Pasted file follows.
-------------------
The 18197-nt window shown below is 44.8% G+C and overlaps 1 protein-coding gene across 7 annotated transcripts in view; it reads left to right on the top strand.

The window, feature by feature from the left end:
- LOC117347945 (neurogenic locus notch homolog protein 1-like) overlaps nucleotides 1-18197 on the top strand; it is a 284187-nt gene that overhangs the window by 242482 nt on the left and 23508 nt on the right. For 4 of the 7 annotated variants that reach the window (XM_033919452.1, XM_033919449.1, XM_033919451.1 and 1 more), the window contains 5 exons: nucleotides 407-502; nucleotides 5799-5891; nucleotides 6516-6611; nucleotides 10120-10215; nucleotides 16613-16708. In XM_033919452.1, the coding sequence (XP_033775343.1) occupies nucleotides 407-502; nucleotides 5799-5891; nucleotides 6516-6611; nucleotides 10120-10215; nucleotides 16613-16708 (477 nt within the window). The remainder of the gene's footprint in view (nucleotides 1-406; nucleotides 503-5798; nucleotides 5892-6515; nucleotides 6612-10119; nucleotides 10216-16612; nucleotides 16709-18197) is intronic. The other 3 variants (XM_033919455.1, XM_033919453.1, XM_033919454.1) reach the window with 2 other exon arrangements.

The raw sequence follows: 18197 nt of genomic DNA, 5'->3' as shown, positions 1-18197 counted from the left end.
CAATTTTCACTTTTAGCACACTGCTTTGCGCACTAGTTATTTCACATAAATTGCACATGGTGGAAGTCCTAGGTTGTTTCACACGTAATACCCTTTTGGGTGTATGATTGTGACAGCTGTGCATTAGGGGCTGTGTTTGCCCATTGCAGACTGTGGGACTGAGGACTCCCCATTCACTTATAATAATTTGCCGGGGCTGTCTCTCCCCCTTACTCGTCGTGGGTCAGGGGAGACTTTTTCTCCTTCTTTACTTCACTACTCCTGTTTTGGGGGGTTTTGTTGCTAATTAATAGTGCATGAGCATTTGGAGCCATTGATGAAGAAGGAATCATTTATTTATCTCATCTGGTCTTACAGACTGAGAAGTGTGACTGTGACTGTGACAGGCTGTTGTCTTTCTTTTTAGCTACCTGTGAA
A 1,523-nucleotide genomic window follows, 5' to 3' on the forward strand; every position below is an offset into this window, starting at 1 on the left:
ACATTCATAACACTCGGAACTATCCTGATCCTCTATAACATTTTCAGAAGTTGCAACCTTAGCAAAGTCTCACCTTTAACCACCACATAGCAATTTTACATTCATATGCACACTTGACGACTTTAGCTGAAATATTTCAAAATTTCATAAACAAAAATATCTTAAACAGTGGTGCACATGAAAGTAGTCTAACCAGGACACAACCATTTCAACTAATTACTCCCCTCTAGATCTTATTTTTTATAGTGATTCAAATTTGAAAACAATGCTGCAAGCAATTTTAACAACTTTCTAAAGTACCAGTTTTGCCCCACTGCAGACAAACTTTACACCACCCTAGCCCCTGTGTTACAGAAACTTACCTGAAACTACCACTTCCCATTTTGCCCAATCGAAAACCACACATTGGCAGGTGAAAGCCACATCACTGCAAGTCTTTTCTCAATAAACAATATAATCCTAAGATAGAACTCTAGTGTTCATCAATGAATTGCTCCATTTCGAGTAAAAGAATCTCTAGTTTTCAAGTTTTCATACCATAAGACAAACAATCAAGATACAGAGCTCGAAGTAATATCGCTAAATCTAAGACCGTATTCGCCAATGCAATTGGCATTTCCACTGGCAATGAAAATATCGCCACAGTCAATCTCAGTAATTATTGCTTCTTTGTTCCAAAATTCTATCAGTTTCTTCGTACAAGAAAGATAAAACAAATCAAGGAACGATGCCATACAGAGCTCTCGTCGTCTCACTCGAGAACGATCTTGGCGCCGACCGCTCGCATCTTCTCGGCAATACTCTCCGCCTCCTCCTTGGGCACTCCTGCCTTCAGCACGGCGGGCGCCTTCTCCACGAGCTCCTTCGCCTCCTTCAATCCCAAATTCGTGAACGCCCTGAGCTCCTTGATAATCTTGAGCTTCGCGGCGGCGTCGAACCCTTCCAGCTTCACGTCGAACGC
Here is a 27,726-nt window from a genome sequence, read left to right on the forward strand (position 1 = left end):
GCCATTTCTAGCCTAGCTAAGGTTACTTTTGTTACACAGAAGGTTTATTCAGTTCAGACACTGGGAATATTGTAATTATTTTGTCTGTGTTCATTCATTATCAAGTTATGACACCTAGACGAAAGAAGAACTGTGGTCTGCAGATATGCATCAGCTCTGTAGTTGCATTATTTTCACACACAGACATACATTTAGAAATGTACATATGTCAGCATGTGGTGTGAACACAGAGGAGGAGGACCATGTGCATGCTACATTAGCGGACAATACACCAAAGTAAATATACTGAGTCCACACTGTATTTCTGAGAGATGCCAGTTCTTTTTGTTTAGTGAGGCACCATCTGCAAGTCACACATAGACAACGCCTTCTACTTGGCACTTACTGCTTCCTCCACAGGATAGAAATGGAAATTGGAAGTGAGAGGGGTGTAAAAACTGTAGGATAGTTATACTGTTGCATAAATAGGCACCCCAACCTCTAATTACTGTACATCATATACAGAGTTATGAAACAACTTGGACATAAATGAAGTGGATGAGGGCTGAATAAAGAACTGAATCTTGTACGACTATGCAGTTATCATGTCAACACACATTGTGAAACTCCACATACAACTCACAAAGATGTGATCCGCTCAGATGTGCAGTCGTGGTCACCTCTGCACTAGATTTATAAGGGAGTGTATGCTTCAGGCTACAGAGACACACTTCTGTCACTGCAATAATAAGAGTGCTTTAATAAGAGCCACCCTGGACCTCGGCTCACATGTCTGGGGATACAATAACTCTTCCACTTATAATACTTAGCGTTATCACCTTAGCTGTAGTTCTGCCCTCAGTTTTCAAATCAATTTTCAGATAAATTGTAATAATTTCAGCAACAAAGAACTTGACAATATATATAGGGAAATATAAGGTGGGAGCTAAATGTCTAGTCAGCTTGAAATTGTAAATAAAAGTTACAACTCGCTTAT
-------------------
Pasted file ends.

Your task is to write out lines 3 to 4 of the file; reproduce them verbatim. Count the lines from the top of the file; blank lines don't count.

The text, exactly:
- LOC117347945 (neurogenic locus notch homolog protein 1-like) overlaps nucleotides 1-18197 on the top strand; it is a 284187-nt gene that overhangs the window by 242482 nt on the left and 23508 nt on the right. For 4 of the 7 annotated variants that reach the window (XM_033919452.1, XM_033919449.1, XM_033919451.1 and 1 more), the window contains 5 exons: nucleotides 407-502; nucleotides 5799-5891; nucleotides 6516-6611; nucleotides 10120-10215; nucleotides 16613-16708. In XM_033919452.1, the coding sequence (XP_033775343.1) occupies nucleotides 407-502; nucleotides 5799-5891; nucleotides 6516-6611; nucleotides 10120-10215; nucleotides 16613-16708 (477 nt within the window). The remainder of the gene's footprint in view (nucleotides 1-406; nucleotides 503-5798; nucleotides 5892-6515; nucleotides 6612-10119; nucleotides 10216-16612; nucleotides 16709-18197) is intronic. The other 3 variants (XM_033919455.1, XM_033919453.1, XM_033919454.1) reach the window with 2 other exon arrangements.

The raw sequence follows: 18197 nt of genomic DNA, 5'->3' as shown, positions 1-18197 counted from the left end.